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UN rights chief to visit China next week, travel to Xinjiang

May 20, 2022 GMT
File---File photo shows Michelle Bachelet, UN High Commissioner for Human Rights, speaking to the media about the Tigray, joint investigation into alleged violations of international human rights, humanitarian and refugee law committed by all parties to the conflict in the Tigray region of Ethiopia report by the UN Human Rights Office and the Ethiopian Human Rights Commission, during a press conference at the European headquarters of the United Nations in Geneva, Switzerland, Wednesday, Nov.3, 2021. (Martial Trezzini/Keystone via AP,file)
File---File photo shows Michelle Bachelet, UN High Commissioner for Human Rights, speaking to the media about the Tigray, joint investigation into alleged violations of international human rights, humanitarian and refugee law committed by all parties to the conflict in the Tigray region of Ethiopia report by the UN Human Rights Office and the Ethiopian Human Rights Commission, during a press conference at the European headquarters of the United Nations in Geneva, Switzerland, Wednesday, Nov.3, 2021. (Martial Trezzini/Keystone via AP,file)
File---File photo shows Michelle Bachelet, UN High Commissioner for Human Rights, speaking to the media about the Tigray, joint investigation into alleged violations of international human rights, humanitarian and refugee law committed by all parties to the conflict in the Tigray region of Ethiopia report by the UN Human Rights Office and the Ethiopian Human Rights Commission, during a press conference at the European headquarters of the United Nations in Geneva, Switzerland, Wednesday, Nov.3, 2021. (Martial Trezzini/Keystone via AP,file)
File---File photo shows Michelle Bachelet, UN High Commissioner for Human Rights, speaking to the media about the Tigray, joint investigation into alleged violations of international human rights, humanitarian and refugee law committed by all parties to the conflict in the Tigray region of Ethiopia report by the UN Human Rights Office and the Ethiopian Human Rights Commission, during a press conference at the European headquarters of the United Nations in Geneva, Switzerland, Wednesday, Nov.3, 2021. (Martial Trezzini/Keystone via AP,file)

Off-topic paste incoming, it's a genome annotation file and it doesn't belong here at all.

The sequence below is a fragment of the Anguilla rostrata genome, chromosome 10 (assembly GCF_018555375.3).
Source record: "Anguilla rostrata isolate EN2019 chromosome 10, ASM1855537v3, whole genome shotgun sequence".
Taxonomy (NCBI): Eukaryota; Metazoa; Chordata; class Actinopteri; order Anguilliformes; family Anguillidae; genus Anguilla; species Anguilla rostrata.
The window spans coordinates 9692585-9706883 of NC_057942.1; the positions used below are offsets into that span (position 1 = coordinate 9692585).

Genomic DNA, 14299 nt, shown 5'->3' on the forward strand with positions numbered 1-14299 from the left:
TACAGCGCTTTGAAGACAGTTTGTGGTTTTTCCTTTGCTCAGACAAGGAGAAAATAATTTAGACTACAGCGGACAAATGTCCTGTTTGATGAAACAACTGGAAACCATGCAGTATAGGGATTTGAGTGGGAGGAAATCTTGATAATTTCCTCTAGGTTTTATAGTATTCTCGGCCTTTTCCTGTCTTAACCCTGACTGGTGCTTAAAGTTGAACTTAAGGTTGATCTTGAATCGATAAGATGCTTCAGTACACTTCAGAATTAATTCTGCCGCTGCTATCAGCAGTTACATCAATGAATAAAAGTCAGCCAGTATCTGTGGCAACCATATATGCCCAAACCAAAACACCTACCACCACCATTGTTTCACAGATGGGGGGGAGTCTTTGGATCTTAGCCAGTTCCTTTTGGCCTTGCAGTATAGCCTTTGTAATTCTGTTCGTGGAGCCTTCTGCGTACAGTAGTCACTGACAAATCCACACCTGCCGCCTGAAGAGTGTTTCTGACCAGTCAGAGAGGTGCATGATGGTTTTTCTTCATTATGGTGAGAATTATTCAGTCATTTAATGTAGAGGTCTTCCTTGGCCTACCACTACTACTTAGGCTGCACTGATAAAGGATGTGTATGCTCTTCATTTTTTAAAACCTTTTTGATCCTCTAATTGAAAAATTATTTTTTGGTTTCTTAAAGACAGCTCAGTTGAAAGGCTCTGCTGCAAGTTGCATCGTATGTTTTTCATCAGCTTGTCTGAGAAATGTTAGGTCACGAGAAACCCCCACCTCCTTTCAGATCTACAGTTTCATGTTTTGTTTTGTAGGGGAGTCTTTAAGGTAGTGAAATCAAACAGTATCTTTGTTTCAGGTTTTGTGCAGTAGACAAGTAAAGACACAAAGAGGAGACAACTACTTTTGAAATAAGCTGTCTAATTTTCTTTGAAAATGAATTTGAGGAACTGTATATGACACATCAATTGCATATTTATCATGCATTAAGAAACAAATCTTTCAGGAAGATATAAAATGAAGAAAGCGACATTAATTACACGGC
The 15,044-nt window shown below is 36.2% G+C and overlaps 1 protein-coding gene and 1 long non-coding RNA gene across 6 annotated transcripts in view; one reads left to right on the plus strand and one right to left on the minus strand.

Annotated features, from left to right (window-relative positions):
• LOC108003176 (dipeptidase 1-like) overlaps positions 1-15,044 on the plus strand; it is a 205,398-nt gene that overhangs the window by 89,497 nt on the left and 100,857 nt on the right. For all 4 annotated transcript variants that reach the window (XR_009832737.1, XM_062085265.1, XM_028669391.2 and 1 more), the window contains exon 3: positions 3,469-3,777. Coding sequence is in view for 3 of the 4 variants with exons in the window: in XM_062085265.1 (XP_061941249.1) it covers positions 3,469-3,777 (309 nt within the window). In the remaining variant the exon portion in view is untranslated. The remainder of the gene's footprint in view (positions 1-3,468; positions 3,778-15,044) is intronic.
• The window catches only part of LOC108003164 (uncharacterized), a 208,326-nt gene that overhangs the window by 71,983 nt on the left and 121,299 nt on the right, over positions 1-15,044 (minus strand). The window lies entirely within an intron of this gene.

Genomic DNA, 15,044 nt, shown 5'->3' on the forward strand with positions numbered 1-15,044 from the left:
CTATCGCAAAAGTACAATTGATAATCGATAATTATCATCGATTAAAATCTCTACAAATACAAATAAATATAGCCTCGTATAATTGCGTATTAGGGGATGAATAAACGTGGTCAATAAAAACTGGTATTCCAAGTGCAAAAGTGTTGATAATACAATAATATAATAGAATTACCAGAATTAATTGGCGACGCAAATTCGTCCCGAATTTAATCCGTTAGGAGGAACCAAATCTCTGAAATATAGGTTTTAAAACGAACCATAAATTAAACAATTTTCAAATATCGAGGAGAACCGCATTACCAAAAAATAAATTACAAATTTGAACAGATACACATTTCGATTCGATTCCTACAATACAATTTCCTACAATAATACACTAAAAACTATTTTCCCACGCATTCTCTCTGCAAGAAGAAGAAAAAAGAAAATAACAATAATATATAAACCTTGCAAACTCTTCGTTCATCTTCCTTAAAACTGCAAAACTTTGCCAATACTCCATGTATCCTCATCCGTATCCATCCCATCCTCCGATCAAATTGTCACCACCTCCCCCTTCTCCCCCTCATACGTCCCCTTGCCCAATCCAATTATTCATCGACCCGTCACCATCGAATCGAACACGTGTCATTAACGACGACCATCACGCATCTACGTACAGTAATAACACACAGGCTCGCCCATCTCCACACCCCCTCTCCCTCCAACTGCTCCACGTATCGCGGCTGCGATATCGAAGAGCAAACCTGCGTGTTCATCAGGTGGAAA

File---File photo shows Michelle Bachelet, UN High Commissioner for Human Rights, speaking to the media about the Tigray, joint investigation into alleged violations of international human rights, humanitarian and refugee law committed by all parties to the conflict in the Tigray region of Ethiopia report by the UN Human Rights Office and the Ethiopian Human Rights Commission, during a press conference at the European headquarters of the United Nations in Geneva, Switzerland, Wednesday, Nov.3, 2021. (Martial Trezzini/Keystone via AP,file)

GENEVA (AP) — The United Nations’ top human rights official will visit China next week on a trip that will take her to the Xinjiang region, where rights groups and some Western governments allege the Chinese government is committing genocide and serious abuses against Uyghurs and other Muslim minorities.

U.N. High Commissioner for Human Rights Michelle Bachelet will start her six-day visit on Monday, her office said Friday. She will visit Guangzhou, Kashgar and the Xinjiang regional capital of Urumqi.

It will be the first such visit to China by a U.N. high commissioner for human rights since 2005, Bachelet’s office said. She plans to speak with high-level national and local officials, civil society organizations, business representatives and academics, and deliver a lecture to students at Guangzhou University.

A five-member advance team arrived in China on April 25 to prepare for Bachelet’s visit, traveling to Guangzhou and Xinjiang.

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Bachelet announced in March that her office reached an agreement with China’s government that she could visit Xinjiang. She has long talked about hoping to visit the region, and her office has also been compiling a long-awaited report into alleged human rights abuses there.

Almost 200 rights groups have urged Bachelet to release her report, which diplomats have said has been ready — or very close to it — for months.

Rights groups and researchers accuse China of locking up more than a million Uyghurs, Kazakhs and members of other minority groups in re-education camps; forced labor; forcing women from the region to undergo contraceptive measures; and separating children from incarcerated parents.

The U.S. government has declared that Beijing’s policies against the Uyghurs amount to genocide and crimes against humanity. Legislatures in Britain, Belgium, the Netherlands and Canada have done the same.

China denies the allegations and maintains its policies were meant to de-radicalize those influenced by jihadi propaganda following years of violent outbursts against Chinese rule in the region.